Roman Leshchinskiy rl at cse.unsw.edu.au
Thu Feb 14 09:15:41 EST 2008

```jerzy.karczmarczuk at info.unicaen.fr wrote:
> Jed Brown comments the answer of -
> -- Roman Leshchinskiy who answers my question concerning the replacement
> of floating-point numbers:
>>> > First, when I see the advice "use something else", I always ask
>>> "what",
>>> > and I get an answer very, very rarely... Well? What do you propose?
>
>>> For Haskell, Rational seems like a good choice. The fact that the
>>> standard requires defaulting to Double is quite unfortunate and
>>> inconsistent, IMO; the default should be Rational. Float and Double
>>> shouldn't even be in scope without an explicit import. There really
>>> is no good reason to use them unless you are
>>> writing a binding to existing libraries or really need the performance.
>
> Here Jed Brown says:
>> Until you need to evaluate a transcendental function.
> ...
> It would be killing, wouldn't it?...

Yes, it would. I was talking about average programs, though, which (I
suspect) don't do numerics and really only need fractions. If you do
numerics, by all means use a data type that supports numerics well. But
even here, and especially in a functional language, IEEE floating point
usually isn't the best choice unless you really need the performance.

You seem to be after a type that can be used to represent non-integer
numbers in next to all problem domains. I don't think such a type
exists. So, as usual, one has to choose a data structure suited to the
problem at hand. IMO, standard floating point is not a good choice for
most problem domains so Float and Double shouldn't be used by default.
Whether Rational is a good default is certainly debatable.

>> For all practical purposes, the semantics of (==) is not well defined
>> for floating point numbers. That's one of the first things I used to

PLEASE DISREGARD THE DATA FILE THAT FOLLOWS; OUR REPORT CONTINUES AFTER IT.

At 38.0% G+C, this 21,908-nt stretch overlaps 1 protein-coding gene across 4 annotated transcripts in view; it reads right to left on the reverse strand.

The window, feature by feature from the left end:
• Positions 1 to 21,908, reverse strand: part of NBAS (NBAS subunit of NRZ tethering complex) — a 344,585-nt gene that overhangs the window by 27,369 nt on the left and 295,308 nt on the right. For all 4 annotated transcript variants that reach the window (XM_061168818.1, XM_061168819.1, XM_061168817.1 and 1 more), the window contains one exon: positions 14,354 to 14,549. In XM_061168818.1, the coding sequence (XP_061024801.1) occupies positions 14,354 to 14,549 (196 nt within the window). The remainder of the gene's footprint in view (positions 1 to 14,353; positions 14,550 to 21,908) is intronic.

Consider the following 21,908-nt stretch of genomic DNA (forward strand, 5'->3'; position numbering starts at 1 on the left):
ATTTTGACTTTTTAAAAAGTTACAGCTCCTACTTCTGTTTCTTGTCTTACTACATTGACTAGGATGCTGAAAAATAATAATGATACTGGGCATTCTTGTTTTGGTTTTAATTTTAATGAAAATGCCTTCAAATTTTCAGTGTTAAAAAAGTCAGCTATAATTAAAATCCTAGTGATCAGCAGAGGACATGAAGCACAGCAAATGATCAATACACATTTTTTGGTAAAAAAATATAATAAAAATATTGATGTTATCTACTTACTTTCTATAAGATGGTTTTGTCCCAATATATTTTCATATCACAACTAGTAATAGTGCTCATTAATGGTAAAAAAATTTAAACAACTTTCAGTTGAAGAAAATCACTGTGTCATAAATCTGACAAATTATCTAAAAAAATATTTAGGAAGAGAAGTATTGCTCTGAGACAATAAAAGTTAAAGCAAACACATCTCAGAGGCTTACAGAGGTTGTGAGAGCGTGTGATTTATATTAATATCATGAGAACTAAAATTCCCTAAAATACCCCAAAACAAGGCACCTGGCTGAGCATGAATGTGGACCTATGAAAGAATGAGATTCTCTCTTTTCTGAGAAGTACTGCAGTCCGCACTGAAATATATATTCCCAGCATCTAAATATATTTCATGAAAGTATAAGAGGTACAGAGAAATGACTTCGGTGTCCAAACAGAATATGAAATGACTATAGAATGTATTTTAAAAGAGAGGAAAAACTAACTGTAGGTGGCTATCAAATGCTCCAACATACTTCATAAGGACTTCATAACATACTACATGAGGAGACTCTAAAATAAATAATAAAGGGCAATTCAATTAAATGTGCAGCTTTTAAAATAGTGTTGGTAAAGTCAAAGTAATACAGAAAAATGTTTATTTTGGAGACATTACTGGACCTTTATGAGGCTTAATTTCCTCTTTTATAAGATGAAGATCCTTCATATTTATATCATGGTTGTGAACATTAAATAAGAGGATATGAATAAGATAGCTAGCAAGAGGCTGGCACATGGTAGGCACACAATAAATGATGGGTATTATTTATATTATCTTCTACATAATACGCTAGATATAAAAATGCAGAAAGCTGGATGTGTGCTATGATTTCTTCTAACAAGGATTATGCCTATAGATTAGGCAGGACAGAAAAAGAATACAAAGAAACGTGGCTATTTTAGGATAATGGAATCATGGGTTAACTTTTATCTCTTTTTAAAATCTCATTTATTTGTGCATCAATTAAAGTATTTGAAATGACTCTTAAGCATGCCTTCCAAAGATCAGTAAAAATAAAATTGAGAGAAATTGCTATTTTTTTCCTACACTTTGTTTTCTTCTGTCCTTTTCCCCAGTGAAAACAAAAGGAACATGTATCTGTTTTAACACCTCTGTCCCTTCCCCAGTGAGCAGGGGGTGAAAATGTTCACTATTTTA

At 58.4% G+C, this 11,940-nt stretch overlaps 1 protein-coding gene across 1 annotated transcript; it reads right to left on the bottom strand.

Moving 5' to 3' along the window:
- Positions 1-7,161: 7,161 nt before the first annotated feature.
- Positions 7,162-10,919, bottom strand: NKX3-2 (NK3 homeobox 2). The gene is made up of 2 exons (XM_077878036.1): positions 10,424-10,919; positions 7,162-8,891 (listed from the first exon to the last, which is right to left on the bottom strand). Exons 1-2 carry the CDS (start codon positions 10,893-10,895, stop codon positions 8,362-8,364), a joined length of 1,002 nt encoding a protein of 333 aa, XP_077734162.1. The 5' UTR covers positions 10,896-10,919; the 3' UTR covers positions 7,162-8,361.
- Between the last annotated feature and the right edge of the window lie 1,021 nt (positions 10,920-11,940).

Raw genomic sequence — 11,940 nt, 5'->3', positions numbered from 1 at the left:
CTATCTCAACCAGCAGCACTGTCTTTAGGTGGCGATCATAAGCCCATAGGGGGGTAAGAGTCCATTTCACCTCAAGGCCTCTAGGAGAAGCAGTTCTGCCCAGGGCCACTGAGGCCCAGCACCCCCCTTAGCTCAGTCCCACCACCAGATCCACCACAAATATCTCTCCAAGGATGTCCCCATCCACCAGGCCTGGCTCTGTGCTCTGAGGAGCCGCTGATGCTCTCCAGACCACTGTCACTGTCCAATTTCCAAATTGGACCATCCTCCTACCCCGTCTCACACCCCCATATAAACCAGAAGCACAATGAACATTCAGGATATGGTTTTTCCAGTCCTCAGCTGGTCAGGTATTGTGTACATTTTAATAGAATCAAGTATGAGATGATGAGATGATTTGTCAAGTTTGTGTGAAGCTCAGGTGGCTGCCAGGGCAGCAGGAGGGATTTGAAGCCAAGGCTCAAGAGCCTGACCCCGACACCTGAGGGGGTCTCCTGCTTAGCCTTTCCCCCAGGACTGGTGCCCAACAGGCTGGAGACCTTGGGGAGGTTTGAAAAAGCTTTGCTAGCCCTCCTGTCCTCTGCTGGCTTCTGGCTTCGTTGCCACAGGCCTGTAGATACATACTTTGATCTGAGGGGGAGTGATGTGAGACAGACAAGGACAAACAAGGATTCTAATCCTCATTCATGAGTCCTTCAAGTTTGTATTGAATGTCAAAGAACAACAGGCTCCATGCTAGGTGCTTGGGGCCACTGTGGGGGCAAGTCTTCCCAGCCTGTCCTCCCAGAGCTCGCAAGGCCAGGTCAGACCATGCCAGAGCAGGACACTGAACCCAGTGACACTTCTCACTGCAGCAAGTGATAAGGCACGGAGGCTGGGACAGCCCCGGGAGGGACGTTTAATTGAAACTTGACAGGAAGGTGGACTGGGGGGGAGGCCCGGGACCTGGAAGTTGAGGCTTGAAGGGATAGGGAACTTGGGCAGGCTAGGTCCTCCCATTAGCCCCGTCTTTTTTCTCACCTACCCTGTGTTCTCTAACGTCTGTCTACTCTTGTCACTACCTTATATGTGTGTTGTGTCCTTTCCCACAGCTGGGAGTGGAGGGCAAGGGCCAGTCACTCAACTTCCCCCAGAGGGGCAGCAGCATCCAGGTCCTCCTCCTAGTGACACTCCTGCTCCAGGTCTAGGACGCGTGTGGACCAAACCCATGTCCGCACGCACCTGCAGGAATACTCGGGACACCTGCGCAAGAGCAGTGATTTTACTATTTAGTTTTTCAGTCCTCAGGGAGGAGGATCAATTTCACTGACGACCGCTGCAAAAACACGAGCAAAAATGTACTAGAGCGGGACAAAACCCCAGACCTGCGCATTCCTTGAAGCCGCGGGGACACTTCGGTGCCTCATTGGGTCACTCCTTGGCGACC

>> teach my students about floats: *never* compare them for equality. So
>> in my view, your example doesn't fail, it's undefined. That Haskell
>> provides (==) for floats is unfortunate.
>
> I disagree, on practical basis. Floating-point numbers are very well
> defined, we know how the mantissa is represented. If the numbers are
> normalized, as they should, plenty of low-level iterative algorithms
> may use the equality - after some operation - to check that the machine-
> precision convergence has been obtained.

If you are absolutely sure that for every possible precision and for
every sequence of operations that compilers will generate from your code
your algorithm will actually converge to a particular binary
representation and not flip-flop on the last bit of the mantissa, for
instance, and if you do not care about the actual precision of your
algorithm (i.e., you want as much as possible of it) then yes, you might
get away with using exact equality. Of course, you'll have to protect
that part of your code by a sufficient number of warnings since you are
using a highly unsafe operation in a very carefully controlled context.
I'm not sure the trouble is really worth it. Anyway, in my view, such an
unsafe operation shouldn't be in scope by default and definitely
shouldn't be called (==). It's really quite like unsafePerformIO.

> On the contrary, the verification that the absolute value between two
> terms is less than some threshold, may be arbitrary or dubious.

Only if you use an inappropriate theshold. Choosing thresholds and
precision is an important part of numeric programming and should be done
with great care.

Roman

```